Sweden's weather has many faces. Sweden enjoys a mostly temperate climate despite its northern latitude, mainly because of the Gulf Stream. Stockholm is warmer and milder, while in the mountains of northern Sweden a sub-Arctic climate predominates.
North of the Arctic Circle, the sun never sets for part of each summer, which is called the Midnight Sun, one of Scandinavia's natural phenomena. The opposite occurs in the winter, when night is unending for a corresponding period. These are the Polar Nights (another one of Scandinavia's natural phenomena).
There is an important weather divergence between northern and southern Sweden: the north has a long winter of more than seven months. The south, on the other hand, has winter weather for only two months and a summer of more than four.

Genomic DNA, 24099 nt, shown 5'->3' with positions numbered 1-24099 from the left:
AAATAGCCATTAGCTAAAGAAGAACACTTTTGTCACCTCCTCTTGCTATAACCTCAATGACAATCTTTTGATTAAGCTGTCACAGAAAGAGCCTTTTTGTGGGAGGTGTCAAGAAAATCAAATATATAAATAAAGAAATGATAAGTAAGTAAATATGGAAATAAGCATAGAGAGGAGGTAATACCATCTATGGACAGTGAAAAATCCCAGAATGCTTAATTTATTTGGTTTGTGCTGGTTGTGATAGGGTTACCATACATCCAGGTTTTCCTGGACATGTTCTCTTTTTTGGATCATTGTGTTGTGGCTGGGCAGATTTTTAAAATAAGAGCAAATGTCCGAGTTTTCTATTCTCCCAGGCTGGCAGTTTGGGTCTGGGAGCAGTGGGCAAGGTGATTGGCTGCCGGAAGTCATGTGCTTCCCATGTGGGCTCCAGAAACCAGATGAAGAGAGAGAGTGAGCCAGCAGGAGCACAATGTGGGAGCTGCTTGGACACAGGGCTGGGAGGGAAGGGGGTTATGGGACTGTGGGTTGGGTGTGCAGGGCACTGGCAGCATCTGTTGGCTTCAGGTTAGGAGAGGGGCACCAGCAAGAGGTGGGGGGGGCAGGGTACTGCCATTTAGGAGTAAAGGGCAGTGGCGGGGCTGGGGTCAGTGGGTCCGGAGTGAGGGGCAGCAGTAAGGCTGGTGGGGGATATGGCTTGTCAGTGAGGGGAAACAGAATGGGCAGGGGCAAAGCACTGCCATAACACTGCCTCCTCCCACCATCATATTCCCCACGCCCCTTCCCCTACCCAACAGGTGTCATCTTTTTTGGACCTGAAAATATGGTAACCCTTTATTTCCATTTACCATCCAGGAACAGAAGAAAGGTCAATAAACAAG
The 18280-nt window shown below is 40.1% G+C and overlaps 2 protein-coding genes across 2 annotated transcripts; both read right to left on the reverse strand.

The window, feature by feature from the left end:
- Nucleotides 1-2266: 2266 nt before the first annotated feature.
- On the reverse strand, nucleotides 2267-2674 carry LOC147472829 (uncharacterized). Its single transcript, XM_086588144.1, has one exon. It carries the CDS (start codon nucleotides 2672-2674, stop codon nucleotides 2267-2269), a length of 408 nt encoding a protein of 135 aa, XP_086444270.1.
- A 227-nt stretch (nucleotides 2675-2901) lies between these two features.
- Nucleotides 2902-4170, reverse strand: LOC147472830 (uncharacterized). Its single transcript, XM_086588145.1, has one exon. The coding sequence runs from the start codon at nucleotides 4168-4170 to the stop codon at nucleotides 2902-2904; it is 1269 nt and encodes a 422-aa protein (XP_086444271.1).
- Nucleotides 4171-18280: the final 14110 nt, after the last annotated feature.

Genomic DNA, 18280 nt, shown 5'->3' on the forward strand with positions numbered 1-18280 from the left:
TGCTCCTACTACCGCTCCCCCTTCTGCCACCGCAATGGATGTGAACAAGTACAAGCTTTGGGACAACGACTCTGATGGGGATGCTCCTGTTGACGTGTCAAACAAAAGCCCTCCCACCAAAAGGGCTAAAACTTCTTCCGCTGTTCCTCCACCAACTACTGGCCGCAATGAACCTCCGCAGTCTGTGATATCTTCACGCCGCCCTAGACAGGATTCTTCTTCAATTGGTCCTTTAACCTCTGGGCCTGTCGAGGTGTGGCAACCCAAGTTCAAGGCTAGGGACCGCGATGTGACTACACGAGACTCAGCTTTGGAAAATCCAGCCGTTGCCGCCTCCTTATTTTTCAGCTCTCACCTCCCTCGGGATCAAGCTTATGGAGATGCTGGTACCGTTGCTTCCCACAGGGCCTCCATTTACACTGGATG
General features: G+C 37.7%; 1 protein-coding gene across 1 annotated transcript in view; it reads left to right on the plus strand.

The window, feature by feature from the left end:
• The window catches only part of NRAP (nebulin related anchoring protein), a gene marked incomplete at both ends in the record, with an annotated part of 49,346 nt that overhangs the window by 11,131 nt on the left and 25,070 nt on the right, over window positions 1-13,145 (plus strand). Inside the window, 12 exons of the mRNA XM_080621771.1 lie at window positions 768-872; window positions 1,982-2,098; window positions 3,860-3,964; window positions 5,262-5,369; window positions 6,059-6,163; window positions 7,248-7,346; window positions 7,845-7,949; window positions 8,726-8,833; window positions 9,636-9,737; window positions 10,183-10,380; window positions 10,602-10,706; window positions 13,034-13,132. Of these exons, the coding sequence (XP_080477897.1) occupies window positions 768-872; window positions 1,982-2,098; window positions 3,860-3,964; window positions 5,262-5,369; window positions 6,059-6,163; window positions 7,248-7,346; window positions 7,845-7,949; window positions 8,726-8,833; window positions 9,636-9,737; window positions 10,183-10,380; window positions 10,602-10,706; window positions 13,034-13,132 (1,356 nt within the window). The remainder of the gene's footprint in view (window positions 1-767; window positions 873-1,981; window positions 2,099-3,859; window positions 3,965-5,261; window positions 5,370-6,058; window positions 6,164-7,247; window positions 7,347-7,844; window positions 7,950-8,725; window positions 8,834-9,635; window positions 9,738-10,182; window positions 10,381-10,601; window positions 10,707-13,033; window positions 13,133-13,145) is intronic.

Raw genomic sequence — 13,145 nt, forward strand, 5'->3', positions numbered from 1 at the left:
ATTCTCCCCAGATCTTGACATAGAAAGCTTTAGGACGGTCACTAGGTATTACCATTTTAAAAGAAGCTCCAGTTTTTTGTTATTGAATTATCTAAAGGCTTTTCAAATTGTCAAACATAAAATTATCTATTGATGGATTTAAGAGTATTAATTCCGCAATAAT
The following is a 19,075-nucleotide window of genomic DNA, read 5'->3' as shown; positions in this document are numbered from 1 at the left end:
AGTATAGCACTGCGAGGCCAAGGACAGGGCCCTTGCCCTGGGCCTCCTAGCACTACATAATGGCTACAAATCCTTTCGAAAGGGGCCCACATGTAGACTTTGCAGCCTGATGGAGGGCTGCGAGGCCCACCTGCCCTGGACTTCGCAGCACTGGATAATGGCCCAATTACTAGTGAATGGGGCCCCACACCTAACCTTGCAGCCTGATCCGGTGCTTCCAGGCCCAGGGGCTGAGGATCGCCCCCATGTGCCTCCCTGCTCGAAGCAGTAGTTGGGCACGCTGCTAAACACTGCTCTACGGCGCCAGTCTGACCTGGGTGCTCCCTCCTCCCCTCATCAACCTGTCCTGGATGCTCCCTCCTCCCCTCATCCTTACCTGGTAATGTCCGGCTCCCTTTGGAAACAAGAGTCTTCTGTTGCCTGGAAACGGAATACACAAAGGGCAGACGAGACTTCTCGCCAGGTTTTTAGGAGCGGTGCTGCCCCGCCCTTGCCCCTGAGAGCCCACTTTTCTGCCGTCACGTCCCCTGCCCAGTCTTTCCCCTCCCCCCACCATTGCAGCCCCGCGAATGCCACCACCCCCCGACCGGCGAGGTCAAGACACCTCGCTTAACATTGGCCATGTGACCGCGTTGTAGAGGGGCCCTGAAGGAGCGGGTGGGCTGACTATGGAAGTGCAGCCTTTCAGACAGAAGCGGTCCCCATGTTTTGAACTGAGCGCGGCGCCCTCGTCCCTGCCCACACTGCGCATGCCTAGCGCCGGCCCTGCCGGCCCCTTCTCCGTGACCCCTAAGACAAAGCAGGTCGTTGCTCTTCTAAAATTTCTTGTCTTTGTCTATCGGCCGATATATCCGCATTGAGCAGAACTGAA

Annual rainfall averages 61 cm (24 in) and the maximum rainfall occurs in late summer. Sweden boasts considerable snowfall, and in Sweden's north snow remains on the ground for 6 months each year. You can also take a look at today's current local weather conditions in Sweden.
An interesting phenomenon in Sweden (and some other parts of Scandinavia) is the seasonal change in the length of day and night. In midwinter, darkness prevails. Those dark days and nights are a Scandinavian phenomenon called The Polar Nights.
To find out more about the weather during a specific month, visit Scandinavia by month which offers weather information, clothing tips and events for the month of your travel.
<< Back to Weather & Climate in Scandinavia (overview)